Canadian Rental Service

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One way to make ’em pay

Dealing with customers who refuse to pay their bills can be a very frustrating experience for most rental companies.


January 18, 2012
By Deryk Coward

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Dealing with customers who refuse to pay their bills can be a very frustrating experience for most rental companies.

Fortunately, there is an underrated but powerful tool to assist you with the collection of unpaid accounts. This tool is called a builder’s lien (also known as a construction lien).

A builder’s lien provides those who supply labour, services and/or materials to a construction project certain rights that are typically not available to other creditors. A builder’s lien secures a claim for payment on work completed or materials supplied to a construction project. Typically, when a lien is registered in the applicable land title office, it becomes a charge against the title to the land or property involved in the construction project, thereby allowing the lien claimant the ability to secure payment for work done or materials supplied.

One of the main reasons a builder’s lien remains an effective tool for collecting on an outstanding account is because it is a charge against land. As a result, the lien stands to impede the landowner’s ability to sell the land or obtain additional financing for the project at hand. This alone can persuade a landowner to ensure all outstanding accounts are paid in full.

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Suppliers of materials can include renters of equipment, providing the equipment is used on the particular construction project. Therefore, renters of equipment can often be entitled to file a builder’s lien.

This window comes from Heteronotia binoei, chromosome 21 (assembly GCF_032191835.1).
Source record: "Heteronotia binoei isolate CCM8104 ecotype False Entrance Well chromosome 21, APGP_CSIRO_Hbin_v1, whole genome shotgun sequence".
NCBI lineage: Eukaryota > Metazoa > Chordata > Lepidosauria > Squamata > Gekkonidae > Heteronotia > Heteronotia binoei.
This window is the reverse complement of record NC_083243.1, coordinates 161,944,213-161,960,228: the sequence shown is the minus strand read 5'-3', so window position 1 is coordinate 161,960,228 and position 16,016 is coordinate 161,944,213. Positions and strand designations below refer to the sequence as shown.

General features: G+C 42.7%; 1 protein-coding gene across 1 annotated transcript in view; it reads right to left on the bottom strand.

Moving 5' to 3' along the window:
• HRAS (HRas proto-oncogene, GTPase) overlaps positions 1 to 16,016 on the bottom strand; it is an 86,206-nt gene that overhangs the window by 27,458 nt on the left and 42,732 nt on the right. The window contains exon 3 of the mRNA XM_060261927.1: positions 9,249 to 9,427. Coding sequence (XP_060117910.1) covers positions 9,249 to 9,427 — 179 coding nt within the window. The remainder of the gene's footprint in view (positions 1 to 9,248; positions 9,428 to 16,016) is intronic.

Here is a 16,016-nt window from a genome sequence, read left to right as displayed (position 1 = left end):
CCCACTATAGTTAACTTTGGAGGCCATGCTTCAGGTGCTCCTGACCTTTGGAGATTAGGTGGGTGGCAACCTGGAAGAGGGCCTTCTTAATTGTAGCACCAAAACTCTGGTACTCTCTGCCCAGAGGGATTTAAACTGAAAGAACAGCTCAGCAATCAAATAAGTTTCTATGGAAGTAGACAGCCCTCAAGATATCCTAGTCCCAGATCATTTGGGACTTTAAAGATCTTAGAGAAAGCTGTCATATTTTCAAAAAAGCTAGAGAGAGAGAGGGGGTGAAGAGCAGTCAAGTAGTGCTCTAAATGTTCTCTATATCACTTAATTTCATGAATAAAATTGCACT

It is important to note there are strict timelines that a lien claimant must adhere to, in order to ensure proper registration of a builder’s lien. Failure to adhere to the strict timelines as provided in the applicable provincial lien legislation may be fatal to a particular claim. 

There are additional requirements that must be completed by a lien claimant both before and after a lien is filed in order to secure and maintain the registration of a builder’s lien. These requirements should be discussed with your lawyer. In Manitoba, for example, the applicable legislation provides that a lien claimant must proceed with the filing of a Statement of Claim in court within two years of the lien being registered against the property. One of the reasons behind this requirement is to prevent lien claimants from being able to endlessly tie up properties without ever suing to recover the monies they allege are owed.

Please also note that provincial lien legislation differs from province to province, and therefore, in the event that a builder’s lien is required, it is always advisable to discuss the matter as soon as possible with legal counsel entitled to practise law in your province in order to determine the best course of action.


Deryk Coward articled with D’Arcy & Deacon in 1996 and was called to the Manitoba bar in June of 1997. He is a partner with the firm, practising primarily in the area of general civil litigation, personal injury, insurance, debtor-creditor and labour and employment law. Coward is legal counsel for the Canadian Rental Association.